The father-son theme is part of the backstory in two other ways. The movie is dedicated to Sheen’s father, Francisco Estevez, who was born near Santiago de Compostela. Growing up in Ohio, the young Sheen heard his father speak often of the camino. The second was that, while Sheen and Estevez were in London yesterday, the newspapers were running stories about his other son Charlie’s battle with drug addiction. Sheen has been asking people to pray for him, saying that people who take drugs are also looking for transcendence.
The Way set out to be authentic and succeeds spectacularly. Like Of Gods and Men, it dares to eschew whizz-bang drama devices and extravagant plot twists, and has lengthy periods of silence and walking, allowing the viewer to “join in” the journey. The film was shot on the camino itself (Estevez reckons the crew did 350kms in all of the route) and all the non-speaking characters in the movie are real pilgrims who gave permission to have their images used.
They shot over 40 days using Super-16 and available light: the night-time sequences were lit with bonfires and candles. “It was guerrilla-style filmmaking,” Estevez says. Despite the constant threat of rain in the region, it only rained twice. "There were many, many providential moments. It was really amazing.”
Sheen, too, seemed awed by the way things changed each day, and they found themselves surrendering to grace-filled opportunities. “We were just led along the way, to surrender, as pilgrims must, to what was happening,” added Sheen. “It was miraculous.”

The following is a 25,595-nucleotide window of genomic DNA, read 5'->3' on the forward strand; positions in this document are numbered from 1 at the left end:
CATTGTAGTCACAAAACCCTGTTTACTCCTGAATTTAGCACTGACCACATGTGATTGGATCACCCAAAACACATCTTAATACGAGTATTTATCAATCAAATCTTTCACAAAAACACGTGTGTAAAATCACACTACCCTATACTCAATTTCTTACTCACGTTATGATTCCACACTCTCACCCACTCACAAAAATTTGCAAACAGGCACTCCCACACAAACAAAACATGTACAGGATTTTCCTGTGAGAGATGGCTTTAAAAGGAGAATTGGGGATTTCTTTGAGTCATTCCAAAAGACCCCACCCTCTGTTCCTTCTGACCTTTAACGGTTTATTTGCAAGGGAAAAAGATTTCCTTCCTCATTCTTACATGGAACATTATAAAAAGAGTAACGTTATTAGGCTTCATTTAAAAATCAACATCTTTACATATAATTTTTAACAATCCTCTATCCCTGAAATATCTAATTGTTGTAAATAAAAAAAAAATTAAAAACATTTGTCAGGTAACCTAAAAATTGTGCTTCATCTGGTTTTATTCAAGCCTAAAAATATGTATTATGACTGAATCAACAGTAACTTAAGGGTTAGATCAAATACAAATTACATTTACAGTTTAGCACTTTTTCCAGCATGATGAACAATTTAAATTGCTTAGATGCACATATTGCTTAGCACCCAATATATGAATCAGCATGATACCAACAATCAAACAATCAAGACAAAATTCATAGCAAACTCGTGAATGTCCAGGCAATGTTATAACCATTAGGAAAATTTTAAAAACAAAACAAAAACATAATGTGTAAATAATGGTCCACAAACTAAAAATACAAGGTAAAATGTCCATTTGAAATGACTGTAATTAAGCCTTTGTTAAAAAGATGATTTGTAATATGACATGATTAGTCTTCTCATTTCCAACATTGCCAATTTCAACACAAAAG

The Way captures the pilgrimage exactly: the strange mixture of motives, secular and spiritual, for doing the journey; the odd characters you meet along the way; the bunk beds and blisters and sudden changes of weather; and the spectacular scenery – although the film was careful to avoid some of the more mundane parts of the modern route, across motorways and industrial estates.
I asked Estevez if it was hard to find backing for the film.
“This is a very tough sell,” he answered. “It will depend on word of mouth, on a grassroots movement no matter where it is released. What we have always recognised is that the film plays best to human beings. When we were making the film we tried never to say that we’re going to target this or that demographic, it’s was always to make the most honest film we can and let’s invite audiences into the camino. Let’s make a film that people can be part of."
"This film is pro people; it’s pro-life," he added. "It invites you to grab a backpack and come with us.”
The film was released in Spain at the end of last year. After a screening in Santiago de Compostela its archbishop turned afterwards to Sheen and said: “Thank you. This film is a gift.”
“We all breathed a sigh of relief”, says Estevez.
Sheen, who gives an understated but masterly performance, says he is particularly proud of a long scene in the film involving the Roma community in Burgos. The director met them through his daughter-in-law’s aunt, who used to teach them. “We’re so proud of that sequence because all of Europe the Spanish government is far beyond the curve in dealing with gypsy communities through education and housing and inclusion in the community,” said Sheen. “It made us so proud that that was part of our experience.
The Way, which goes on release in the UK and Ireland in Holy Week, is uplifting, joyful, and authentic. It is a wonderful tribute to the Camino. It may not do well. But it will do much good.